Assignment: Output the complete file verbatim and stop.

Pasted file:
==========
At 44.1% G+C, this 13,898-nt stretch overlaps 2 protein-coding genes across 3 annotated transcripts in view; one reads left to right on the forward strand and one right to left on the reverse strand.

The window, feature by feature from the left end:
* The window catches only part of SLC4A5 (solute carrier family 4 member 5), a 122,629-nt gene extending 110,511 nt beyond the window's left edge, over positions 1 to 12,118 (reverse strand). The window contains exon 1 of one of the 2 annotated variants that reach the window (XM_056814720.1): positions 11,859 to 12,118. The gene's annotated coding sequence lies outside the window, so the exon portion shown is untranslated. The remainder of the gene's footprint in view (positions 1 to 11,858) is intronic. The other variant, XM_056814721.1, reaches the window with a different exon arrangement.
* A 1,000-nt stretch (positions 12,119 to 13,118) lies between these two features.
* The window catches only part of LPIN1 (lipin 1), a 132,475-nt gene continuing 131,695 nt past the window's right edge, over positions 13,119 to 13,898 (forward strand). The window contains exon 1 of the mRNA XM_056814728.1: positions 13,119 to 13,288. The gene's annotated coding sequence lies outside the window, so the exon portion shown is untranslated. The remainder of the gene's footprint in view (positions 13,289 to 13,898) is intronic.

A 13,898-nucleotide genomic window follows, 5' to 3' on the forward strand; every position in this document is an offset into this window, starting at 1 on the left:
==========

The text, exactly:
At 44.1% G+C, this 13,898-nt stretch overlaps 2 protein-coding genes across 3 annotated transcripts in view; one reads left to right on the forward strand and one right to left on the reverse strand.

The window, feature by feature from the left end:
* The window catches only part of SLC4A5 (solute carrier family 4 member 5), a 122,629-nt gene extending 110,511 nt beyond the window's left edge, over positions 1 to 12,118 (reverse strand). The window contains exon 1 of one of the 2 annotated variants that reach the window (XM_056814720.1): positions 11,859 to 12,118. The gene's annotated coding sequence lies outside the window, so the exon portion shown is untranslated. The remainder of the gene's footprint in view (positions 1 to 11,858) is intronic. The other variant, XM_056814721.1, reaches the window with a different exon arrangement.
* A 1,000-nt stretch (positions 12,119 to 13,118) lies between these two features.
* The window catches only part of LPIN1 (lipin 1), a 132,475-nt gene continuing 131,695 nt past the window's right edge, over positions 13,119 to 13,898 (forward strand). The window contains exon 1 of the mRNA XM_056814728.1: positions 13,119 to 13,288. The gene's annotated coding sequence lies outside the window, so the exon portion shown is untranslated. The remainder of the gene's footprint in view (positions 13,289 to 13,898) is intronic.

A 13,898-nucleotide genomic window follows, 5' to 3' on the forward strand; every position in this document is an offset into this window, starting at 1 on the left: